On Tuesday, June 11, we celebrated the feast of St. Barnabas, Apostle and Martyr. It is always a special day in my life since my childhood parish St. Barnabas, Barbadosin Barbados is named after this wonderful saint. This year is even more special since the Parish of St. Barnabas, Barbados, is celebrating its 175th Anniversary. It is the church at which my parents and youngest brother have been regular communicant members for decades. Congratulations to the Rector, Assistant Priest and People of St. Barnabas Church, Barbados, on reaching this great milestone.
Our clinic was set up in an elementary school in a little town named “Piedra Blanca,” which means “White Stone.” It is a very small school with two classrooms and an office. However, it was nicely pained.  It is necessary to note that each day, we set up clinics in different parts of the city of Bonao, known as “Villa De Las Hortensias”“the town of hydrangeas,” since the hortensia is its local flower.

The day was the hottest one so far since we arrived in the Dominican Republic. It was humid and sweltering. However, by early afternoon, ???????????????????????????????there would be torrential rain for hours. Apart from the problems the rain created, there were other challenges – preparation was arduous (no power/electricity; a generator had to be brought in). The building was hot, energy level of missionaries was spent at times, lunch was over 2 hours late. As a result of the rain. many who were sitting outside had to move into a very small room in the school. To make matters worse, since the generator was outside, when the rain began it had to be turned off and covered. The afternoon was dark, making it difficult for missionaries to fill prescriptions and process registration. We didn’t return to the hotel until 7:00 p.m., which meant a late dinner and team meeting. But it is all part of engaging in missionary work. If the challenges of the day were not bad enough…we spent the night watching the Miami Heat get clobbered by ???????????????????????????????the San Antonio Spurs 77 – 113. “Oh well, you win some and you lose some!”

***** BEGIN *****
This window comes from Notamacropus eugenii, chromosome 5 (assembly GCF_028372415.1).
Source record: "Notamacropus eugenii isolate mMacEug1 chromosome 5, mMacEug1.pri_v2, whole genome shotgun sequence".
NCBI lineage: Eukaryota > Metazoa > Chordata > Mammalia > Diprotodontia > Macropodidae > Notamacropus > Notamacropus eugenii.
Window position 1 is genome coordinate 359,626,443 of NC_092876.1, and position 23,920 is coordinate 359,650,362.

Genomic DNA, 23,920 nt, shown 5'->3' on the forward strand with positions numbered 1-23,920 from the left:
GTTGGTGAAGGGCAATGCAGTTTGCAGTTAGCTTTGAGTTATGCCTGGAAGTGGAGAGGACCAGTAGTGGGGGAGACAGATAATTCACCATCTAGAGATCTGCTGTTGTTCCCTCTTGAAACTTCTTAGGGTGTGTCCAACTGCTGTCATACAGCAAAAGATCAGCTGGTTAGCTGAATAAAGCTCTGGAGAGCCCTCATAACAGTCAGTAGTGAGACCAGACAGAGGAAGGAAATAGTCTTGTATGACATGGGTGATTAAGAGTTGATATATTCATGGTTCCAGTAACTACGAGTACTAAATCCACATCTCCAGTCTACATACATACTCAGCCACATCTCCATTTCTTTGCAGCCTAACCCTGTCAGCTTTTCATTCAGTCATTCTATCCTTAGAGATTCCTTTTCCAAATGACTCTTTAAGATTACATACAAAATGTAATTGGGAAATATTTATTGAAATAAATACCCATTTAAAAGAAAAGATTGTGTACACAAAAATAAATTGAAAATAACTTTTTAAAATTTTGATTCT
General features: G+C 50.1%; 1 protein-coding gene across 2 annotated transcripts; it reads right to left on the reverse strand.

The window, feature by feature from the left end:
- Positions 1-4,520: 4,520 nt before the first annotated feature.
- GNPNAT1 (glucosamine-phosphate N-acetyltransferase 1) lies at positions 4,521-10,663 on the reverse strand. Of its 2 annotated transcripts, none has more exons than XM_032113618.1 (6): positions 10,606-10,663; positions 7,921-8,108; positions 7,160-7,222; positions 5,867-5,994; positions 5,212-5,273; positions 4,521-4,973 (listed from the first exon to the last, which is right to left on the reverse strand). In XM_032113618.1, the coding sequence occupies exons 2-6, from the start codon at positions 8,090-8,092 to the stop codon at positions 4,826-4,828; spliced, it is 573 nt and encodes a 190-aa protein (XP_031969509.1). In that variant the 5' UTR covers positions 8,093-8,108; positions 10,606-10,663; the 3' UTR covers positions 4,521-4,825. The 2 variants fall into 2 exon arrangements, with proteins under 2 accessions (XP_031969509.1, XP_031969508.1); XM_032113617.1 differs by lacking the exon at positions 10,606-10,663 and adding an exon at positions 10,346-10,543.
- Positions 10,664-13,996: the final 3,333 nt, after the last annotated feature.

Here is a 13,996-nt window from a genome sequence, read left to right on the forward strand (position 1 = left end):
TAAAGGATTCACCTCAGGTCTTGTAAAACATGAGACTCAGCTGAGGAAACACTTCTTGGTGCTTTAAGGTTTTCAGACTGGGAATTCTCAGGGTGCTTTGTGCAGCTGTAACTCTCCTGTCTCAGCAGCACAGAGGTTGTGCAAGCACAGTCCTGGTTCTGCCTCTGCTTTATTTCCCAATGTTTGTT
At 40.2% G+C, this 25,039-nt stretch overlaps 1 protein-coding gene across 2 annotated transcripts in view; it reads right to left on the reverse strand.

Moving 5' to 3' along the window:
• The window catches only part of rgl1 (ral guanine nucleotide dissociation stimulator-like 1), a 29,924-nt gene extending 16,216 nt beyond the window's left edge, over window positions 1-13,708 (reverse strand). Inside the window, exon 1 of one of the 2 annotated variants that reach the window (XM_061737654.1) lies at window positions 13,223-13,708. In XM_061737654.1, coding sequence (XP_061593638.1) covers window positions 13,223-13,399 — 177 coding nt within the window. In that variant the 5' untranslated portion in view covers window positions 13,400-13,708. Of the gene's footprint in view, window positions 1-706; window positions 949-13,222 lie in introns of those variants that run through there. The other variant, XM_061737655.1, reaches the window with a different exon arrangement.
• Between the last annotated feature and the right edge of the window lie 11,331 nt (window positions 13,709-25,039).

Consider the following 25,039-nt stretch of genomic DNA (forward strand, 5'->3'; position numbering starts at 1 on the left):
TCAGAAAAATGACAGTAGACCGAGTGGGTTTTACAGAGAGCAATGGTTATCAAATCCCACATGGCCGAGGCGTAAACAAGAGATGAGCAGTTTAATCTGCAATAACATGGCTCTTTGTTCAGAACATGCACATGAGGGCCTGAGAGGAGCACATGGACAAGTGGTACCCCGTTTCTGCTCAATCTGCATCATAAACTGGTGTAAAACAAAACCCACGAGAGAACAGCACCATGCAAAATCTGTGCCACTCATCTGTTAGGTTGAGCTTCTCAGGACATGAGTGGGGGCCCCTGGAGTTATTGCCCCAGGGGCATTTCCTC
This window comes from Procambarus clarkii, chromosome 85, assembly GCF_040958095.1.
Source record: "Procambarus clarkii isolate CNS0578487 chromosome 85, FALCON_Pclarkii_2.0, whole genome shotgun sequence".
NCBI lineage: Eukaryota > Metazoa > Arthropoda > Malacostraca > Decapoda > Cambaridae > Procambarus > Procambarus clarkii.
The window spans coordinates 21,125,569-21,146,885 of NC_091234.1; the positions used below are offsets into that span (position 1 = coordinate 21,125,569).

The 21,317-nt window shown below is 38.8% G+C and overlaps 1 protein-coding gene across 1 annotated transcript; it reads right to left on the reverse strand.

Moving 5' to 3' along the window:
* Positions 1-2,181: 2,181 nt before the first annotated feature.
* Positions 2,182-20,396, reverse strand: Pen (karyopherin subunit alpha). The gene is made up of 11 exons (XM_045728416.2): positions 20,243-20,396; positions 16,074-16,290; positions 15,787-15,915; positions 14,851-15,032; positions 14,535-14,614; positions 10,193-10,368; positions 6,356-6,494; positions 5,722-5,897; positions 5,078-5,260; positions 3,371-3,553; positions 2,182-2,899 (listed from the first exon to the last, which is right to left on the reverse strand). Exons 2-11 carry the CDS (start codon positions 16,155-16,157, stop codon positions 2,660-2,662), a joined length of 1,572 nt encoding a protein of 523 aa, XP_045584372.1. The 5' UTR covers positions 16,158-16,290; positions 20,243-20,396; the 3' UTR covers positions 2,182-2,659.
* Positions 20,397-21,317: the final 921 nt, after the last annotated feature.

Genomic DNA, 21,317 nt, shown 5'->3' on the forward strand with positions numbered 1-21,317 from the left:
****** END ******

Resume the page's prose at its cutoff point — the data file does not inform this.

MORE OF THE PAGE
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Translators - Miguel, Carlos & Issbel w/ Vivian (Fr. V's daughter)

Translators – Miguel, Carlos & Issbel w/ Vivian (Fr. V’s daughter)

Nevertheless, in spite of all the challenges, our pediatric physician, Dr. Pat Rowe-King treated 83 children, with the assistance of her medical crew – Bibi Achaibar, Carol Bhim, Alicia Campbell, Karen Eddy, Mary Reed, Matthew Campbell, and Hashan Bhim. There were also a number of volunteers, including three young translators, from the Iglesia de San Juan Bautista.

???????????????????????????????One of the children we met during the day was an 18-year-old named Nelson, who is diabetic, blind, and very mal-nourished. After deliberation on his condition, he was sent to the hospital. Since one of my tasks is to do the “running around” for the team, and realizing that Nelson’s blood sugar levels were not being tested on a daily basis, Father Vicente took me to buy a blood sugar monitor with more test strips and lancets. This presented another challenge since we could not get one from any of the pharmacies and eventually bought a monitor at the Diabetic Institute (dah!).

???????????????????????????????I also learned a lot about the education system, particularly the university level, in the Dominican Republic in a??????????????????????????????? conversation with two volunteers, Miguel and Carlos, and Father Vicente.

Ron painted the floor of the café’s  patio as well as the roof of the back patio of the Rectory.

After dinner and team meeting, I went to bed early, by my standards, since I knew I was going to have an early start on Wednesday morning.

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